Reviewed by Sam Sacks on Mar 17 2012

Ultimately, Irina's self-aware, chatterbox internal monologue deprives her struggle with mortality of the gravitas that the author seeks.

Read Full Review of A Partial History of Lost Cau... | See more reviews from Wall Street Journal

Book Reporter

Excellent
Reviewed by Rox Shea on Mar 22 2012

duBois tells this gripping tale of political intrigue, romantic idealism, pathos and triumph over crushing obstacles in a political thriller at once heartwarming and heartbreaking.

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Toronto Star

Excellent
Reviewed by Michel Basilieres on Apr 07 2012

...a brilliantly executed novel by a young woman of enormous talent. She displays a control usually seen only in the finest writers at the top of their game, and many readers will be captivated throughout the story.

Read Full Review of A Partial History of Lost Cau... | See more reviews from Toronto Star

Christian Science Monitor

Below average
Reviewed by Yvonne Zipp on Apr 11 2012

...the plot starts to sprawl out of control near the end, when Dubois abandons chess for a political thriller.

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San Francisco Chronicle

Below average
Reviewed by Bob Blaisdell on Mar 25 2012

duBois needlessly tosses her heroine into a political romance thriller and mercilessly pursues and knots up "loose ends."... the tighter and tighter interweavings of the plot sometimes suffocate.

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Dallas News

Excellent
Reviewed by Tim Redman on Mar 31 2012

The novel, a real page-turner, is a psychological thriller of great nuance and complexity.

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Washington Independent Review of Books

Excellent
Reviewed by Rimas Blekaitis

It is a fascinating novel that rewards its readers with memorable characters and beautiful, lyrical prose.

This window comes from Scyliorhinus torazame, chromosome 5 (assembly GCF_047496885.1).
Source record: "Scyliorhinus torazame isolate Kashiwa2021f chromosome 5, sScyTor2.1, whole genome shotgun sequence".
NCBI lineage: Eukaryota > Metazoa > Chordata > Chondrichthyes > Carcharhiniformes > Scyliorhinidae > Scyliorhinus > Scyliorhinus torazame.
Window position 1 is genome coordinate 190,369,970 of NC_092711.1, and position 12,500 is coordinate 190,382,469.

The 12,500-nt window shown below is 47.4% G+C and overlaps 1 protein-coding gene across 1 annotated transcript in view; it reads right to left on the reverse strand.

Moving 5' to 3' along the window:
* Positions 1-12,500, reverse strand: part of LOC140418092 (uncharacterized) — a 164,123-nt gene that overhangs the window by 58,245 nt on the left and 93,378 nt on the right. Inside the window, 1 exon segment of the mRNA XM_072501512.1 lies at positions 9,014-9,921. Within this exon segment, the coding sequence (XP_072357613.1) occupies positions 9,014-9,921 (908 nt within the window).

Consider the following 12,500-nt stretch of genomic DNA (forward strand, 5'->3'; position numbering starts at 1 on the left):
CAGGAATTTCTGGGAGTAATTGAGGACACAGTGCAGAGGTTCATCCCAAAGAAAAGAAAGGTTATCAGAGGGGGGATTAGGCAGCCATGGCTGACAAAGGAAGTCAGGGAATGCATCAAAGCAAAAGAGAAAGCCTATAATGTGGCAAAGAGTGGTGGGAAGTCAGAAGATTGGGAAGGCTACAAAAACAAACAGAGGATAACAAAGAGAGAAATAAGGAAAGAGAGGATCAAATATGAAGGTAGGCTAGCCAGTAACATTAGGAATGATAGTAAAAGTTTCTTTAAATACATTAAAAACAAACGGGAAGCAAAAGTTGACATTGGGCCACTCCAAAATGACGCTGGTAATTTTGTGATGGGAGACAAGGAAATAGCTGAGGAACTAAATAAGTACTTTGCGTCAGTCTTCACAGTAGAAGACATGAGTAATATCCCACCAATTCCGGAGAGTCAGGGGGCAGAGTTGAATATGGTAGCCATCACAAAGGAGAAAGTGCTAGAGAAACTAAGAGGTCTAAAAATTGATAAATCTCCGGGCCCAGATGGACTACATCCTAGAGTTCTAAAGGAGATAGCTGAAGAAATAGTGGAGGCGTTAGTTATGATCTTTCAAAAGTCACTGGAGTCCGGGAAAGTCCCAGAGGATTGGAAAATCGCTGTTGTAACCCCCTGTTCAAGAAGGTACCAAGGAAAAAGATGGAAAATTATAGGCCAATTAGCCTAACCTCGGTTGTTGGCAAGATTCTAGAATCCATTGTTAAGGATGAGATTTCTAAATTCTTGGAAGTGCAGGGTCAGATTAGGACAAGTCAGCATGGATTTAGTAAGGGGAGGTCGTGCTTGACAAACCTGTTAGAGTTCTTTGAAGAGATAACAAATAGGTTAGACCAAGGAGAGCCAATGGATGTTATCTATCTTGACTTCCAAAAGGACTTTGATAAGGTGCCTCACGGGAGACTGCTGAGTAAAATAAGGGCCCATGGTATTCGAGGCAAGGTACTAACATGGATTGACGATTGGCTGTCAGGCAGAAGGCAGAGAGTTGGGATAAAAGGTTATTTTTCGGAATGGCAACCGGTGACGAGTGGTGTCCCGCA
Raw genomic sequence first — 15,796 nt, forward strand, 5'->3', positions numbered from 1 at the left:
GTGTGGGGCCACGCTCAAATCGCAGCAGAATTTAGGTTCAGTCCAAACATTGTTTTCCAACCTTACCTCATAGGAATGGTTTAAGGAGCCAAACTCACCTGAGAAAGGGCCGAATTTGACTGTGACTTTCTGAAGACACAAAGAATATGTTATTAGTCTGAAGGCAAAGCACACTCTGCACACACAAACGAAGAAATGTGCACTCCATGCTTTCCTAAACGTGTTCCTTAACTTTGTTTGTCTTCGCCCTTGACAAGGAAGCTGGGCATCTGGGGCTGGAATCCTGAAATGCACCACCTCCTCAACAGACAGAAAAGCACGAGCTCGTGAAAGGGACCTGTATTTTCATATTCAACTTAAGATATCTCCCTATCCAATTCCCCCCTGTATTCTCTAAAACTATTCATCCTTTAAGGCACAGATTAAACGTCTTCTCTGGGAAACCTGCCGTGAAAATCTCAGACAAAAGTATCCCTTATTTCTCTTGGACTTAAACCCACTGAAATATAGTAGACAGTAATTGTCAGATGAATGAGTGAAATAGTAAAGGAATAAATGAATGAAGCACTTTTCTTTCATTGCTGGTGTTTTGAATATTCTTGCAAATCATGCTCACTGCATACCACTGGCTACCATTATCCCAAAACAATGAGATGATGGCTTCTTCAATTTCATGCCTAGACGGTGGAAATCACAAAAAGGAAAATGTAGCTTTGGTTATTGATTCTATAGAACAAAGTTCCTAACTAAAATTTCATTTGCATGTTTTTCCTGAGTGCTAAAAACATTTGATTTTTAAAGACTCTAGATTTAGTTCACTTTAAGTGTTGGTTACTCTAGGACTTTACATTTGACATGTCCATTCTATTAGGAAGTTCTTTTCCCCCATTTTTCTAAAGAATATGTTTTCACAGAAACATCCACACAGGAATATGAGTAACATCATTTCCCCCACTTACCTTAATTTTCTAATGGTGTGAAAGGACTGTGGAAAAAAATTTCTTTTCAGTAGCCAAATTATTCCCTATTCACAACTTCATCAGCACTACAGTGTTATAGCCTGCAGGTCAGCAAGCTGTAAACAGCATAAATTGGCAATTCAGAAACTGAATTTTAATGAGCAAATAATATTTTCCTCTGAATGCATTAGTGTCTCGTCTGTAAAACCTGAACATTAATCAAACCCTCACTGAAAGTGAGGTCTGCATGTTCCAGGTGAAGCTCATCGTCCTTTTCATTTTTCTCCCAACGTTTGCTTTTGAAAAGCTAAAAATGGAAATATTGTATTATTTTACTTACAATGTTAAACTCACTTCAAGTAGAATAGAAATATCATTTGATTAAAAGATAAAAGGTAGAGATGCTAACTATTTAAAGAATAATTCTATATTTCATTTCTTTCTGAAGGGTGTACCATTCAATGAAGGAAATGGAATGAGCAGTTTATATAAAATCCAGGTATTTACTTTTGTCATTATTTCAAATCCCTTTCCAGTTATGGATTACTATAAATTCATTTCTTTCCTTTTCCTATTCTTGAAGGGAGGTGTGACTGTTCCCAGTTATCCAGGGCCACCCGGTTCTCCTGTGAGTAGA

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The Daily Beast

Excellent
Reviewed by Mythili Rao on Apr 06 2012

The symmetry of its plot is one of this novel’s pleasures, but that’s not all A Partial History of Lost Causes has to offer.

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Oprah.com

Excellent
Reviewed by Karen Holt on Mar 16 2012

...astonishingly beautiful and brainy debut novel

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Time Out New York

Excellent
Reviewed by Timothy Bracy on Mar 28 2012

Jennifer duBois’s debut novel is an ambitious and remarkably assured work, one that adroitly achieves the daunting task of commingling love, chess, Russian politics and the ravages of terminal illness into a coherent and moving narrative.

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Slant Magazine

Excellent
Reviewed by Sumanth Prabhaker on Mar 20 2012

There are some brilliant passages and more compulsive ones, culminating in an ending as quick and satisfying as a checkmate

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Narrative Magazine

Excellent
Reviewed by Cathi on Feb 20 2012

A Partial History of Lost Causes will uplift you and break your heart. It is a treasure for those readers who love chess, history, rich characterization, or those who have lost causes of their own.

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Luxury Reading

Good
Reviewed by Nina Longfield on Mar 25 2012

A Partial History of Lost Causes is beautiful and sad. DuBois’ writing is fluid. With little effort, she seems to capture the mood of her characters and their setting.

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BookPage

Good
Reviewed by Harvey Freedenberg

...a deeply thoughtful novel, a pensive, multilayered look at a culture in transition and the lives of the two complex, memorable characters at its core.

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She Treads Softly Blog

Below average
Reviewed by Lori L. on Apr 05 2012

Eventually, I did end up feeling somewhat detached from the characters... as A Partial History of Lost Causes progressed, my interest in what would happen to both Aleksandr and Irina lessened.

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Everyday eBook

Good
Reviewed by Richard Callison on Mar 29 2012

Jennifer DuBois is a truly talented young writer whose words are epic, beautiful, and mesmerizing. This is a truly heartfelt novel that will resonate with you well beyond its perfect ending.

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BookNAround

Good
Reviewed by Kristen on Mar 29 2012

DuBois is a very talented writer and the book is one that will haunt me for some time